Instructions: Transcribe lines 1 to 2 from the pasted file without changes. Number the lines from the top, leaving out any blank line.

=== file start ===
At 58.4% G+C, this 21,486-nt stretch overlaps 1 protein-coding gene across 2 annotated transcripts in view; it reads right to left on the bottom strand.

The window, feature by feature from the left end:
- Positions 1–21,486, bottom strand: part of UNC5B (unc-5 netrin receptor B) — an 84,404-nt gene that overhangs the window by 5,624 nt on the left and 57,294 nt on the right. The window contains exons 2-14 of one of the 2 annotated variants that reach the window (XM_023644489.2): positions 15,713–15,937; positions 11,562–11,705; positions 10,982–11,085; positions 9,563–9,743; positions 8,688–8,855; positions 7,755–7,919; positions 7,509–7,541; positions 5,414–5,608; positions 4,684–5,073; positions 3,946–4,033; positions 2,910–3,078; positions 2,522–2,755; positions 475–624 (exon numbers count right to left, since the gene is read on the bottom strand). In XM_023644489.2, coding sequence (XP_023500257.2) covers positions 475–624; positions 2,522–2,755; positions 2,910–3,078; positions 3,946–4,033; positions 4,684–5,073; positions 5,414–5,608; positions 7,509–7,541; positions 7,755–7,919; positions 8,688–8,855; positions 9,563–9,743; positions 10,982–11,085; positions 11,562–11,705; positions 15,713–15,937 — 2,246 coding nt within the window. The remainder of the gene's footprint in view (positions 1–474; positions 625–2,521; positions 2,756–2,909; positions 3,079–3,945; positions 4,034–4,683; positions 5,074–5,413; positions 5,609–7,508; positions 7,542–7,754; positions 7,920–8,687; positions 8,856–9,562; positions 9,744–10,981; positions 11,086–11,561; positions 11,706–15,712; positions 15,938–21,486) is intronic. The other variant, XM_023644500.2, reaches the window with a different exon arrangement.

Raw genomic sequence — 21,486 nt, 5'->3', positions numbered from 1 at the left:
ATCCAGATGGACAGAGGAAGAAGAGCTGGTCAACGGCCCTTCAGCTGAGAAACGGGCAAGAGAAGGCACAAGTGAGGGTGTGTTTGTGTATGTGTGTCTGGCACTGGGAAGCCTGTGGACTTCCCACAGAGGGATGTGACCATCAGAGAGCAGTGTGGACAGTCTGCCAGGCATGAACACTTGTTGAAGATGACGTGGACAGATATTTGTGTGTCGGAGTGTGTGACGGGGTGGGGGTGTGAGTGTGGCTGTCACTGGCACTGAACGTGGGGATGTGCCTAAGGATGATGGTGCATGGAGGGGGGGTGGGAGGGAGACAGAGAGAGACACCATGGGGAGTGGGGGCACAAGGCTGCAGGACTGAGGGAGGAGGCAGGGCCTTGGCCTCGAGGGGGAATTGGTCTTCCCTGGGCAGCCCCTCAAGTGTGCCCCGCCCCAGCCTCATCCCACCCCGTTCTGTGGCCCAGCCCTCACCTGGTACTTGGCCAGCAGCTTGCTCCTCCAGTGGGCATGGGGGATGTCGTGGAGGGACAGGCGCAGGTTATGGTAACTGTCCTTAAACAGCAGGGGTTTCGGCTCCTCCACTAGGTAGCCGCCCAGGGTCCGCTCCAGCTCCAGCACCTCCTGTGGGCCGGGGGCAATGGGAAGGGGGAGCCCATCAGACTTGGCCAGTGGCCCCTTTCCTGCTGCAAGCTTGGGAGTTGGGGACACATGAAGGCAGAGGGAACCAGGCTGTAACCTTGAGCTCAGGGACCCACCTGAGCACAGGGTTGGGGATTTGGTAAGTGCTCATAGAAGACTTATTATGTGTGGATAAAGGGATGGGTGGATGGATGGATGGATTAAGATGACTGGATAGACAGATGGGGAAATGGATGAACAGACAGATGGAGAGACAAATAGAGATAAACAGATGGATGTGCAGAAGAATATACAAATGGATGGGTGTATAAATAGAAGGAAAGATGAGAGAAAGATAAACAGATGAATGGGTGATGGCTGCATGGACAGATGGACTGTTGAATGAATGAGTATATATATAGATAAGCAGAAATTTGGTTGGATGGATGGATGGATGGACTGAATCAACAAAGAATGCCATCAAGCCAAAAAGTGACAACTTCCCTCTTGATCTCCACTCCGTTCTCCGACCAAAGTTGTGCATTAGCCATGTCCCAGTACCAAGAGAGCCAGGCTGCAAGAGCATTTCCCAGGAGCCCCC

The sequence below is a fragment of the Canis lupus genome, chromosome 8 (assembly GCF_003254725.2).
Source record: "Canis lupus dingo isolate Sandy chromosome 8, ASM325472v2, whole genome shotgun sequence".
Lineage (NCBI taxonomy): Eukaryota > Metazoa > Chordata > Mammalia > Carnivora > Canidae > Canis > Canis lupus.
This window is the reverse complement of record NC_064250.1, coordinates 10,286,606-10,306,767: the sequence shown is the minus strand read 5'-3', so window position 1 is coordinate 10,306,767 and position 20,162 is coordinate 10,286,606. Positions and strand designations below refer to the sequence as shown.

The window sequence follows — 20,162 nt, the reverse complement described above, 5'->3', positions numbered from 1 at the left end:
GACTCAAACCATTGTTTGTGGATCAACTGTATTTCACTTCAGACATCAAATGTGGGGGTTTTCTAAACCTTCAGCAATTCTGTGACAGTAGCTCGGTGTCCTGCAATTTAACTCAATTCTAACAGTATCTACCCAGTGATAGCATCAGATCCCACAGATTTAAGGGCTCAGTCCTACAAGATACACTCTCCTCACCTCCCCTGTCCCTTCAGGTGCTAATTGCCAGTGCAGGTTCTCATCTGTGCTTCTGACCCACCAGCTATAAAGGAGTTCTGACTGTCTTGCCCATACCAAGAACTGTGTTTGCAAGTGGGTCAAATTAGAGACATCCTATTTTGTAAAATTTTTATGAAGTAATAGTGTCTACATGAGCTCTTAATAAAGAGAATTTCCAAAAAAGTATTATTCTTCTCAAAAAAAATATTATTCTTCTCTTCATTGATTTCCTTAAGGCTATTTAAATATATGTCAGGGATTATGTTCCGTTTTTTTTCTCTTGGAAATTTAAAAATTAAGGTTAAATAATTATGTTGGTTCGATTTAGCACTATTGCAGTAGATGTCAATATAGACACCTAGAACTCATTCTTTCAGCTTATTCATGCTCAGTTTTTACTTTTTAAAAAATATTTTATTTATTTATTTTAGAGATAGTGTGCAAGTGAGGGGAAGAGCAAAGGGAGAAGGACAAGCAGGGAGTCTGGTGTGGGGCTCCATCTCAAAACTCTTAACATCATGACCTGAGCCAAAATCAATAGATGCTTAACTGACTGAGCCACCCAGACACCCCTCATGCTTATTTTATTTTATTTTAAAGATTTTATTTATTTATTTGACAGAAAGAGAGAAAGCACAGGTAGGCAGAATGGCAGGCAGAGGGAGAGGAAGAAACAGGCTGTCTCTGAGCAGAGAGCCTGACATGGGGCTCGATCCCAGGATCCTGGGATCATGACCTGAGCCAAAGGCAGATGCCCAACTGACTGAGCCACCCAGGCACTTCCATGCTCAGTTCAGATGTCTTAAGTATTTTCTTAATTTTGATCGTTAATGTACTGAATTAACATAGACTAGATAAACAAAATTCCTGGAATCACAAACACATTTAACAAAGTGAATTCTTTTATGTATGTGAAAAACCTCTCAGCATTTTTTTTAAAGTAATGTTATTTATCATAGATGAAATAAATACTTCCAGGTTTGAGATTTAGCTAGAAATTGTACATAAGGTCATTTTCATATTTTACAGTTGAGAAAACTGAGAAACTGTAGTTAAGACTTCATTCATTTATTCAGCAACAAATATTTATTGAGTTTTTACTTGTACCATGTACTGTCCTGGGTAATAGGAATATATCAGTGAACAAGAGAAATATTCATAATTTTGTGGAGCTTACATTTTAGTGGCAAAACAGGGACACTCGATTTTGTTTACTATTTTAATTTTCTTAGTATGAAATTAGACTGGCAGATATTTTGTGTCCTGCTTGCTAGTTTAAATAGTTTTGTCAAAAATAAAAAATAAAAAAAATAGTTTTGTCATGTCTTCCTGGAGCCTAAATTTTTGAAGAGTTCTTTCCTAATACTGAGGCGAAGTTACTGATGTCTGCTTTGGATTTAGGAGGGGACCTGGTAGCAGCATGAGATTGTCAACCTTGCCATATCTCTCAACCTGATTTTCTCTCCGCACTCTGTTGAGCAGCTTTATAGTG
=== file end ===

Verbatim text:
At 58.4% G+C, this 21,486-nt stretch overlaps 1 protein-coding gene across 2 annotated transcripts in view; it reads right to left on the bottom strand.

The window, feature by feature from the left end: